Seminars and workshops offer inspiration on how to free your mind despite the pressure and dynamics of digitisation. On 24 October, IECA Mannheim will offer “Interactive Event Formats – Cutting Edge Event Design”, including the theme “Brainstorming – Creativity is a Game”.

Trade fairs are also discovering guestsʼ playful side and offering them space to explore. Two creative workshops are on the agenda of Locations Stuttgart on 2 July. One is about “puppet thinking” the other a painting event, a mix of art, entertainment and drinks, invented in the USA. Storytelling is also on the agenda with live content and event marketing via social media. Lively discussions in the workshops, media and expert panels will show how to reconcile the two worlds – digital and creative – or how they can enrich each other.

“Creativity thrives best when it meets with obstacles,” says Prof Dr Peter Friedrich Stephan, Academy of Media Arts in Cologne. “But digital promises rather the opposite: everything is supposed to work automatically. Digital brings all our tangible history to life. In some people, this may block the imagination they need to create something new.” Prof. Stephan is a designer and consultant, researcher and musician. He has observed that innovation has become a “creative imperative”, which leads to great demand for consulting services, such as design thinking.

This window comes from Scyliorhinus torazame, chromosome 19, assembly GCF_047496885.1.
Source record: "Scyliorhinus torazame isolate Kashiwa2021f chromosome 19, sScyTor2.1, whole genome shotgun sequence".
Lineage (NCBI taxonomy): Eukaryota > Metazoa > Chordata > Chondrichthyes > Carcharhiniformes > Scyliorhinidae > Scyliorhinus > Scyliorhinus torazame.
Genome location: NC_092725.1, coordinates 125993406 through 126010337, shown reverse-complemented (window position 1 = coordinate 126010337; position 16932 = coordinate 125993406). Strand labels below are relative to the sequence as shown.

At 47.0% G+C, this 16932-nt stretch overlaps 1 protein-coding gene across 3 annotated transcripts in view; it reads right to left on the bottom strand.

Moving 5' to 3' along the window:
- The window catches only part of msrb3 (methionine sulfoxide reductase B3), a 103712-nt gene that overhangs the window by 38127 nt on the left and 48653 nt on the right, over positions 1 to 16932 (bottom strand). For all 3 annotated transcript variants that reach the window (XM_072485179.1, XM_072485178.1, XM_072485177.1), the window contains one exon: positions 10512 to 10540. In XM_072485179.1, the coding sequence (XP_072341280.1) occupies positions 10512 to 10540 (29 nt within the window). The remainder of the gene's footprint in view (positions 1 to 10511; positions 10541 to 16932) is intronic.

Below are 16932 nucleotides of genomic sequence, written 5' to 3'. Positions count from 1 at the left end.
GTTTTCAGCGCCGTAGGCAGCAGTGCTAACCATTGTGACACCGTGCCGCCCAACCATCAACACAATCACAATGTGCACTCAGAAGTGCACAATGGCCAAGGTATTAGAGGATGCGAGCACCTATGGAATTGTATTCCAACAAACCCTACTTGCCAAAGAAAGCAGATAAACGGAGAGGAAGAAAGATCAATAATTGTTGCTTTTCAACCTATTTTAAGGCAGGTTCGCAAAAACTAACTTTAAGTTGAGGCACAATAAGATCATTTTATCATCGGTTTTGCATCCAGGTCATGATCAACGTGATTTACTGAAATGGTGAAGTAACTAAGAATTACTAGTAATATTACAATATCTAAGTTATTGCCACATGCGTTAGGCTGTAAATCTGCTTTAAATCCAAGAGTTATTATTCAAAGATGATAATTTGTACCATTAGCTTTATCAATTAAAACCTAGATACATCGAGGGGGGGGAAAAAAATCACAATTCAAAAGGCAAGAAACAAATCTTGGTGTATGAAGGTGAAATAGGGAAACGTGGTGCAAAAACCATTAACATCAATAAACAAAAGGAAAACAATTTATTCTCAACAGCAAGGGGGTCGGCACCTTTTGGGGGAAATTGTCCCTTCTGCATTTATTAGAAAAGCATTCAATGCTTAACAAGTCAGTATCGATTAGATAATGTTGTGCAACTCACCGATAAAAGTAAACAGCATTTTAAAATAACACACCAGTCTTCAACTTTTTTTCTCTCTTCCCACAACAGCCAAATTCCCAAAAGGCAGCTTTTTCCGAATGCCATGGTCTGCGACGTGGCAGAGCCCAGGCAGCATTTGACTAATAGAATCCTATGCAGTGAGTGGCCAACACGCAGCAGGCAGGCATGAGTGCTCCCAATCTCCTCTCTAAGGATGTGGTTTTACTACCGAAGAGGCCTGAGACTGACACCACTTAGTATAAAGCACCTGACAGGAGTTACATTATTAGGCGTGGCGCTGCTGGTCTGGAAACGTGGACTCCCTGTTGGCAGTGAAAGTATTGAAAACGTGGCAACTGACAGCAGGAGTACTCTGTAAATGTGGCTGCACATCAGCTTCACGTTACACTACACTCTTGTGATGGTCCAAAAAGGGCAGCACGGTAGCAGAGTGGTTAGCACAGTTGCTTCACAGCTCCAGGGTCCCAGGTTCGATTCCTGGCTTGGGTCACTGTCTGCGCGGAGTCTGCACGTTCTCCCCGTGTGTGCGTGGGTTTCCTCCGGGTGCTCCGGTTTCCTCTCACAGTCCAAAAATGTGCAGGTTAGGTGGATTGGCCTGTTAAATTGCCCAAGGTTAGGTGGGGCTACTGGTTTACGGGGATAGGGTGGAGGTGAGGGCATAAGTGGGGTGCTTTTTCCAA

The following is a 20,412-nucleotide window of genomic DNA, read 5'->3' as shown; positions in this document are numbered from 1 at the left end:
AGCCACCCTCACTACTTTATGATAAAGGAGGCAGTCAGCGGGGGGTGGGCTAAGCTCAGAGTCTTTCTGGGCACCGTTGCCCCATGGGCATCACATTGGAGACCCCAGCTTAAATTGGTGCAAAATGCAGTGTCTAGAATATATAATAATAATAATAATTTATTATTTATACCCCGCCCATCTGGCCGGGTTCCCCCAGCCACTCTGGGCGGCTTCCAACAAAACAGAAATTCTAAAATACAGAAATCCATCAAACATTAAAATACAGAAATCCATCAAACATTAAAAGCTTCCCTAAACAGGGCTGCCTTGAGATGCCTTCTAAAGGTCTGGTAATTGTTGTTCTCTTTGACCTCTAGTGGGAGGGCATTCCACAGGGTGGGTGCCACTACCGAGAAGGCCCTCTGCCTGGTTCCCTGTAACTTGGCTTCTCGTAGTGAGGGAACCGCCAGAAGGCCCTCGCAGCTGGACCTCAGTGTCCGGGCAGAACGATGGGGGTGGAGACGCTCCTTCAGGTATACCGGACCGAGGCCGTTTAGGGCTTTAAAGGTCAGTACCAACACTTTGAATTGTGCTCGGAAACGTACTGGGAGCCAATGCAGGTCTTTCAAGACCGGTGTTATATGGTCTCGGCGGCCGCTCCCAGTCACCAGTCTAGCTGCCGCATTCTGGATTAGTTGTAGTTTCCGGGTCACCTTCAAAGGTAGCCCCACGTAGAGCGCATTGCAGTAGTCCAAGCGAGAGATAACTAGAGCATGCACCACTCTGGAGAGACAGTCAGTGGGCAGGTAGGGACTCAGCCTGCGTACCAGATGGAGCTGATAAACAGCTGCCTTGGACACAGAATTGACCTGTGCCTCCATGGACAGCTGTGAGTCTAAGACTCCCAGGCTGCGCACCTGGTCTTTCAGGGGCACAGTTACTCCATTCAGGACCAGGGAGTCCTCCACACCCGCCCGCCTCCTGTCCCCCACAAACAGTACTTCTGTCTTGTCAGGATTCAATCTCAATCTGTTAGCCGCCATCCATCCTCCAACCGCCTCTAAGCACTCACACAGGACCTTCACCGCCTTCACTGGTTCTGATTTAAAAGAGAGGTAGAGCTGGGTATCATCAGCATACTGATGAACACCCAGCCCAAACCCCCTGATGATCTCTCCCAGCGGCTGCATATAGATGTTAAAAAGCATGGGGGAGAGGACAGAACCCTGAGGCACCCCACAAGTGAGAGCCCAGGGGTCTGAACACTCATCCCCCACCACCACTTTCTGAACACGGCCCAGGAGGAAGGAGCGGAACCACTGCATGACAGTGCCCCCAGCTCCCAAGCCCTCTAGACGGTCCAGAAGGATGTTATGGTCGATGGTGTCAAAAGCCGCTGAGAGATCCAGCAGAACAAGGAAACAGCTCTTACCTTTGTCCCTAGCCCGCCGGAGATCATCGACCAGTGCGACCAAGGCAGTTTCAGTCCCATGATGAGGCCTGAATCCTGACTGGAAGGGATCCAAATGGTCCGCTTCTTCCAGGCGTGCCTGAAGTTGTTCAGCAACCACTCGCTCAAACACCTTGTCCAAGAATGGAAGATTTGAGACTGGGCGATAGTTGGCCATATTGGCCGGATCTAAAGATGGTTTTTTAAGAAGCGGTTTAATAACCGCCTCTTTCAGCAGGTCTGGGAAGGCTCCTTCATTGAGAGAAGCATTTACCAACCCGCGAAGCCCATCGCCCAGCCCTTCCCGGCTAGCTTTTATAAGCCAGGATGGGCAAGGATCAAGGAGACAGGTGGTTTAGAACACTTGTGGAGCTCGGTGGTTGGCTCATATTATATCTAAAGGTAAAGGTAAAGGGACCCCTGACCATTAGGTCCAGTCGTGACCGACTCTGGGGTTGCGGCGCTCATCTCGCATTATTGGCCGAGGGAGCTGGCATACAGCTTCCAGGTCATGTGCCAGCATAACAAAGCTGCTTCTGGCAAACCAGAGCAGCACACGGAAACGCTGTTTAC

But this often results only in pseudo-innovations, while business continues as usual for as long as possible. “Boosting creativity and flexibility – e.g. with design thinking – is a good thing,” says Prof Stephan. “But the perspective needs to become much wider and even incorporate the companies’ strategic questions and the social context.”

Events such as Re:publica Berlin, the Campfire in Düsseldorf in late August, or Ars Electronica in Linz with its Future Innovators Summit in early September deal with all the impacts of digitisation. And they are successful crowd-pullers because they reinvent themselves, boost their relevance and expand their horizons.

The motto of the 40th Ars Electronica (AE) is “Out of the Box – the Midlife Crisis of the Digital Revolution.” As one of the largest stages for media art, a festival for digital music, a fair for creativity and innovation as well as a playground for the next generation, it focuses on art, technology and society. The 15 attendees of the Future Innovators Summit will discuss problems of the digitised society and develop “creative questions & future scenarios” for a better future in order to get outside the “box”. Around 105,000 guests came to AE in 2018 with a programme of 614 events over 5 days – the largest edition since its launch in 1979.
“The experience itself is now what drives the event,” recaps Tracy Halliwell, “but it’s only by combining pioneering ideas with concrete solutions that we can truly surprise and delight.”